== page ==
Press Notes: Akira Kurosawa’s Throne Of Blood

Throne Of Blood Header

“Press Notes” is an ongoing collection of quotes and links to reviews of Criterion Collection releases from around the Internet.

Akira Kurosawa’s Throne Of Blood was my first real exposure to Kurosawa. I had probably heard the name, but was never shown any of his films until my high school teacher decided to show it to us while we were studying Shakespeare’s MacBeth. Throne Of Blood was the first Kurosawa that we discussed on the podcast, several years ago, and this remains one of my all time favorite movies, period. It also features one of my favorite Criterion Collection covers as well. This new Dual-Format release is a real treat, and I would highly recommend you add this to your list for your January home video grocery shopping.

The reviews have started going up, and I’ll be sure to update this post as I come across more of them.

Order Throne Of Blood on Amazon.


Packaging shots

Blu-ray.com

Recently restored in 2K, Throne of Blood looks very good in high-definition. Close-ups convey pleasing depth, while the large panoramic shots boast very good fluidity. (This is still the case even in the sequences with the prominent fog; see screencaptures #5 and 9). Contrast and sharpness levels remain stable throughout the entire film. Additionally, shadow definition is greatly improved and many of the darker sequences now look substantially stronger. The blacks, grays, and whites are also beautifully balanced. There are no traces of problematic degraning. Compromising sharpening adjustments also have not been applied. Predictably, from start to finish the film has a solid organic look. Finally, there are no serious stability issues. Some extremely minor scratches remain, more than likely because they could not be fully removed with current digital tools without affecting the integrity of the image, but there are absolutely no large cuts, damage marks, debris, or stains to report in this review.”

DVDBeaver

Solid upgrade from the 10-year old Criterion DVD. Everything is visually superior in the 1080P transfer, more layered contrast, sharper, a hint of textured grain, more information in the frame etc. Audio goes linear PCM in original mono and Masaru Satô (The Lower Depths, Hidden Fortress, I Live in Fear etc.) score sounds excellent, if predictably flat. As with the DVD Criterion offer two different subtitle translations – Hoaglund and Richie’s. The former more classical and literal. It’s nice to have the choice as it’s akin to watching another film – the translations can be that different.”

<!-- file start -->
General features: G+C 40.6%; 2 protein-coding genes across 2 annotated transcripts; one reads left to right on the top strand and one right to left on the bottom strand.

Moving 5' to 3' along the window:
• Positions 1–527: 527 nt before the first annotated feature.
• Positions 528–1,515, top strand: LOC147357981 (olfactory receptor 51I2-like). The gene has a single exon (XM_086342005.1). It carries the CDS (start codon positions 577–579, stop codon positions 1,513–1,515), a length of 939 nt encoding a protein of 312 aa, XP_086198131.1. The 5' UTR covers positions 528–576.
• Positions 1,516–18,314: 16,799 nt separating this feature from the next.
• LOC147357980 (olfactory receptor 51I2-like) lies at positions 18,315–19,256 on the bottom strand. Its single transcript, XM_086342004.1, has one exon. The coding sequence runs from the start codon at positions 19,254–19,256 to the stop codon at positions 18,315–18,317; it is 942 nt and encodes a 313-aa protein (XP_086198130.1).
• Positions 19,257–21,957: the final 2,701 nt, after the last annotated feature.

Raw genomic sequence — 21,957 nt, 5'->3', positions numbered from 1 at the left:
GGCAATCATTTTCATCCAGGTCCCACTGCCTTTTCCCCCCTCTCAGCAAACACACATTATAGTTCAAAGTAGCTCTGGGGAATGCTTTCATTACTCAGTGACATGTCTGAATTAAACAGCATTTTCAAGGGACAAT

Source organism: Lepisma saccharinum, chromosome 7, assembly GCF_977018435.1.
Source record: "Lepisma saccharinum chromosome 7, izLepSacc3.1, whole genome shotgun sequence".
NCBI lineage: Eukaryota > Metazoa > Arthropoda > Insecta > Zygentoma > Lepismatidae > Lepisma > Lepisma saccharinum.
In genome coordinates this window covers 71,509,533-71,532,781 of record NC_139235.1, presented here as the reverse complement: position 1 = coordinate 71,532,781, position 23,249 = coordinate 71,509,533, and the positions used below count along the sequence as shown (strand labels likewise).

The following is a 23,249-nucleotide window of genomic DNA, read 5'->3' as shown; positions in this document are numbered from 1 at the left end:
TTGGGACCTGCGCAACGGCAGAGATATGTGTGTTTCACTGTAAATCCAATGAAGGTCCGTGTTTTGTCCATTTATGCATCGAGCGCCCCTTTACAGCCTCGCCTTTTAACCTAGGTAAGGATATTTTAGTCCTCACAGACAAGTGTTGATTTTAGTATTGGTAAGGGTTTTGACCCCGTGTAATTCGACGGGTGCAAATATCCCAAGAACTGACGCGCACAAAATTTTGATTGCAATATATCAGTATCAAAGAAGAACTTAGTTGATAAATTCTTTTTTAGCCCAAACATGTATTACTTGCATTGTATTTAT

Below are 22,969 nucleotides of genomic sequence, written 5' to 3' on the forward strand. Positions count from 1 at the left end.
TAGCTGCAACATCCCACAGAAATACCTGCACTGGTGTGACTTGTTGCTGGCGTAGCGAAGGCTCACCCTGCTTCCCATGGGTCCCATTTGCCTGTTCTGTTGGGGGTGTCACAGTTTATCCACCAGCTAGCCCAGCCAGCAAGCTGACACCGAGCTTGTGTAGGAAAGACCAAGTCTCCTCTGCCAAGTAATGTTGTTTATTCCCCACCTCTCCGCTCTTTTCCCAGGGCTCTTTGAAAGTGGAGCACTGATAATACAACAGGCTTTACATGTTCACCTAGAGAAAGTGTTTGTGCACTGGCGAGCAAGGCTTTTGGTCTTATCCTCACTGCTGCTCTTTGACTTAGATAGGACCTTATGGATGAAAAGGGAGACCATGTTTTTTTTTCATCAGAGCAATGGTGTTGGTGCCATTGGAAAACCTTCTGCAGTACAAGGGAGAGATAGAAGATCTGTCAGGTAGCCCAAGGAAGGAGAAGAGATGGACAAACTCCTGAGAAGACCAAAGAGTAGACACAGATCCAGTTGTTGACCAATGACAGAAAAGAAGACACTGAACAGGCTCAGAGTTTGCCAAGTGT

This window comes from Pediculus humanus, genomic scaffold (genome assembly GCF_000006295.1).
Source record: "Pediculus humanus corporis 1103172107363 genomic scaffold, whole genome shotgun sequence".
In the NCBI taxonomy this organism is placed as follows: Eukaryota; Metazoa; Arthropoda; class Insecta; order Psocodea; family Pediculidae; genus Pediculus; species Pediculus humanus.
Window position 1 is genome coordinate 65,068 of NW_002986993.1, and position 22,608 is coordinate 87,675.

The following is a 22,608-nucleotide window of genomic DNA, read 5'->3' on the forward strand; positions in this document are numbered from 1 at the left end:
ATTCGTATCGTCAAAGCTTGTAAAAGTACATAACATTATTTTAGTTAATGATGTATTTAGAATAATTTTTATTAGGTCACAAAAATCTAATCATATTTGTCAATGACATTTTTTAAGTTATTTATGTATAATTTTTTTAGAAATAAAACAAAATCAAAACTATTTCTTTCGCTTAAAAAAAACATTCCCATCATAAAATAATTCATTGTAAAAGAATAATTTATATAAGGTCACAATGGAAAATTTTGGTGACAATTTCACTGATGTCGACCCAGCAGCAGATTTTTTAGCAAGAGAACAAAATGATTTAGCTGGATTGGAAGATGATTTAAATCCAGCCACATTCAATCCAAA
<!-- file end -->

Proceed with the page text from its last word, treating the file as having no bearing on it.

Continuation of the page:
DVD Talk

Image detail and textures are uniformly strong in most cases, while the film’s heavy use of fog doesn’t pose much of a problem. Black levels are fairly consistent, no flagrant digital imperfections were spotted and a pleasing layer of film grain is also visible from start to finish. The source material obviously wasn’t in perfect condition but fans should be quite pleased with Throne of Blood’s strong and stable appearance on Blu-ray, especially compared to Criterion’s 2003 standard definition release.

Criterion Forum

“It was no real surprise that the Blu-ray’s presentation offers a [big] improvement over the original DVD, and it certainly does, but I was pretty surprised when I popped in the new DVD: the DVD is better as well, significantly so. Despite all of the strengths of the original DVD the transfer suffered from evident compression noise, which the Blu-ray nicely disposes of. Noise is also no longer as big a concern on the new DVD’s presentation as well and the image is far cleaner and more natural here. It isn’t as sharp as the Blu-ray’s transfer but upscaled it still manages to look very nice.”

Home Theater Forum

“Featuring a new, restored 2K digital film transfer, Throne of Blood is a glorious sight. Though some print detritus remains, particularly noticeable in fades, the detail is strong and contrast superbly defined. Filmed using 35mm (1.37:1 aspect ratio – which is how it is presented here), there is pleasing depth throughout. The use of telephoto lenses – a common Kurosawa tool – expectedly flattens the image, but in close-ups and standard shots as the tensions rise in the Fort Castle, you will see a vivid image displaying of strong dimension.”

DVDFile

“Criterion works their magic again – Throne of Blood receives a marvelous high-def upgrade on this BD edition. Presented in its original 1.33:1 aspect ratio, the 1080p transfer here is revelatory: there may be rampant instances where the print utilized certainly looks its age, but one can’t fault Criterion for that. And the movie’s LPCM sound mix is also top-of-the-line. Every Kurosawa fan is going to need this one.”

Blu-ray Definition

The new digital transfer of Throne of Blood was created in 2K resolution on a DFT Scanity film scanner from the original 35mm fine-grain master positive; the film’s original negative no longer exists. MTI’s DRS and Pixel Farm’s PFClean were employed to manually remove thousands of instances of dirt, scratches, debris, flicker, warps, cinch marks, and jitter, while Digital Vision’s Phoenix was used as well for a small amount of dirt, gain, and noise management. The ending result was encoded onto Blu-ray in AVC/MPEG-4 1080p in the film’s original 1.37:1 aspect ratio. While the image is not flawless, it is by far one of the best looking versions of Throne of Blood yet. It’s not a film that will probably ever look fantastic, given its smokey settings, but when the scenes allow, there is a lot of sharp detail and wide contrast extracted by Criterion’s efforts.


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